North Korea and South Korea are discussing a peace agreement that might officially end the state of war that has technically lasted since the 1950-53 Korean War ended with an armistice not a treaty.
What do both sides want?
Both South Korea and the U.S. have said a peace treaty is possible only if North Korea agrees to give up its nuclear arsenal. North Korea has historically demanded the withdrawal of US troops from the South, there are signs that Kim Jong Un may be flexible on that, Reuters reported, although China has also raised concern about the presence of US troops. In past talks, North Korea had said it could consider giving up its arsenal if the United States removes its troops from South Korea and withdraws its so-called “nuclear umbrella” of deterrence from South Korea and Japan, a stance Washington has found unacceptable. Also, what exactly might replace the armistice has been another point of doubt, and neither South Korean nor US officials have confirmed what a new agreement would look like. However, US President Donald Trump recently announced he will meet with the North Korean leader in Singapore on June 12.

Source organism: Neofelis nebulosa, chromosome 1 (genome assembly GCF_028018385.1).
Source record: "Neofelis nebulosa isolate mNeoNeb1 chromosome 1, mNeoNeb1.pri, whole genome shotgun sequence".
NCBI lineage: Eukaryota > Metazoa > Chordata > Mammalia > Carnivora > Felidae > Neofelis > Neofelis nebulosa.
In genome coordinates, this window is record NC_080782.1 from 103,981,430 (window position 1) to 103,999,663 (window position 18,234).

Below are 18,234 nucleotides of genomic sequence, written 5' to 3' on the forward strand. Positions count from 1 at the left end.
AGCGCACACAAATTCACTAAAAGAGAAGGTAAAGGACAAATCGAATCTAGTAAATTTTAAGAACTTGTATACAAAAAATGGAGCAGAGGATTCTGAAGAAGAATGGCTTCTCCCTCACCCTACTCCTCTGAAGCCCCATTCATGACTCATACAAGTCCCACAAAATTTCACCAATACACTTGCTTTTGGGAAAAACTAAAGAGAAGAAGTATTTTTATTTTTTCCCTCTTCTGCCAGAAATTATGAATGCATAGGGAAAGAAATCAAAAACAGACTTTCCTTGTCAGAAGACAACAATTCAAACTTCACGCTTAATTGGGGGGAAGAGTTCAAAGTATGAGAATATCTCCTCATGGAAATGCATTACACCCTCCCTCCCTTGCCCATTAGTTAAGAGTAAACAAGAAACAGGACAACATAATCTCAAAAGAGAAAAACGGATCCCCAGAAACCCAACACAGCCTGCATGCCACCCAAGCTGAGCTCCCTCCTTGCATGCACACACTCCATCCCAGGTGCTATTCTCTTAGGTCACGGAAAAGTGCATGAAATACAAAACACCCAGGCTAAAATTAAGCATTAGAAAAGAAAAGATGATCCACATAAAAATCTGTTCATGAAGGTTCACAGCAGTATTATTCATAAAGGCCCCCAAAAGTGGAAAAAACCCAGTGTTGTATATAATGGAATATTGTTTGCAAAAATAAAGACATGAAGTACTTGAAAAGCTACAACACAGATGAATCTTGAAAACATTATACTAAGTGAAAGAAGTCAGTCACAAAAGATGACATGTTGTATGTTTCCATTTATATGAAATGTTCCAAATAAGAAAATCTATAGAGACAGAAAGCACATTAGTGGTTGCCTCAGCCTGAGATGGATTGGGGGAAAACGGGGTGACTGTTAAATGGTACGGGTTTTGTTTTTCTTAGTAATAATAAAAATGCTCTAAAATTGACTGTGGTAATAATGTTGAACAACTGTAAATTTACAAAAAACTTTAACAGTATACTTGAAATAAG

Have we been here before?
Yes. The North’s first leader and founder of the ruling Kim dynasty, Kim Il Sung first raised the idea of a peace deal with US President Jimmy Carter back in the 1970s. While in 1992, the two sides agreed to “endeavor together to transform the present state of armistice into a solid state of peace”. The last inter-Korean summit in October 2007 concluded with a declaration by the two Koreas to “recognize the need to end the current armistice regime and build a permanent peace regime” and “to work together to advance the matter of having the leaders of the three or four parties directly concerned to convene on the Peninsula and declare an end to the war.”